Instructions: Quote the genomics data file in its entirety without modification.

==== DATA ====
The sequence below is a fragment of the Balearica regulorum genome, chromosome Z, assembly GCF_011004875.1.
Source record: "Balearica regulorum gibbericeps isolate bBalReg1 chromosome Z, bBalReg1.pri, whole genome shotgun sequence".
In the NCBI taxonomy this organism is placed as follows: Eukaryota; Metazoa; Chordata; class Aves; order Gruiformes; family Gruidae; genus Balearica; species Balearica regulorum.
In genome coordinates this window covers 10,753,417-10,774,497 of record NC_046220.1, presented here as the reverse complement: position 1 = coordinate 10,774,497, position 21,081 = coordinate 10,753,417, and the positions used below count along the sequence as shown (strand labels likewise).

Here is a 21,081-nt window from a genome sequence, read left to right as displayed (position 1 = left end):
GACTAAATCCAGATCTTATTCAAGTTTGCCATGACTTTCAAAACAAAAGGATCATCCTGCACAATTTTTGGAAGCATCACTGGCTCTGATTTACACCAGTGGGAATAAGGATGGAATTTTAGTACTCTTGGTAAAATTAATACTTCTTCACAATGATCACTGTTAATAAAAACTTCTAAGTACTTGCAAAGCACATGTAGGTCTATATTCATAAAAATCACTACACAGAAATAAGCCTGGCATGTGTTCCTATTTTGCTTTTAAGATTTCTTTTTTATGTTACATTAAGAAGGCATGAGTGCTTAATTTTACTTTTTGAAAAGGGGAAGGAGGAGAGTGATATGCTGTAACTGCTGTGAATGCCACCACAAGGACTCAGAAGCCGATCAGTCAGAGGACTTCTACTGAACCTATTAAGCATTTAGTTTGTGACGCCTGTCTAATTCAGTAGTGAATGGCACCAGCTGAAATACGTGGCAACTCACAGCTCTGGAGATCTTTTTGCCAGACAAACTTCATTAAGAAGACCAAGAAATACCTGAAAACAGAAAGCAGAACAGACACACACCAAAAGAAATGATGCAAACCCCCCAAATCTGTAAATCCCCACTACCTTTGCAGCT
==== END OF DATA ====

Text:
The sequence below is a fragment of the Balearica regulorum genome, chromosome Z, assembly GCF_011004875.1.
Source record: "Balearica regulorum gibbericeps isolate bBalReg1 chromosome Z, bBalReg1.pri, whole genome shotgun sequence".
In the NCBI taxonomy this organism is placed as follows: Eukaryota; Metazoa; Chordata; class Aves; order Gruiformes; family Gruidae; genus Balearica; species Balearica regulorum.
In genome coordinates this window covers 10,753,417-10,774,497 of record NC_046220.1, presented here as the reverse complement: position 1 = coordinate 10,774,497, position 21,081 = coordinate 10,753,417, and the positions used below count along the sequence as shown (strand labels likewise).

Here is a 21,081-nt window from a genome sequence, read left to right as displayed (position 1 = left end):
GACTAAATCCAGATCTTATTCAAGTTTGCCATGACTTTCAAAACAAAAGGATCATCCTGCACAATTTTTGGAAGCATCACTGGCTCTGATTTACACCAGTGGGAATAAGGATGGAATTTTAGTACTCTTGGTAAAATTAATACTTCTTCACAATGATCACTGTTAATAAAAACTTCTAAGTACTTGCAAAGCACATGTAGGTCTATATTCATAAAAATCACTACACAGAAATAAGCCTGGCATGTGTTCCTATTTTGCTTTTAAGATTTCTTTTTTATGTTACATTAAGAAGGCATGAGTGCTTAATTTTACTTTTTGAAAAGGGGAAGGAGGAGAGTGATATGCTGTAACTGCTGTGAATGCCACCACAAGGACTCAGAAGCCGATCAGTCAGAGGACTTCTACTGAACCTATTAAGCATTTAGTTTGTGACGCCTGTCTAATTCAGTAGTGAATGGCACCAGCTGAAATACGTGGCAACTCACAGCTCTGGAGATCTTTTTGCCAGACAAACTTCATTAAGAAGACCAAGAAATACCTGAAAACAGAAAGCAGAACAGACACACACCAAAAGAAATGATGCAAACCCCCCAAATCTGTAAATCCCCACTACCTTTGCAGCT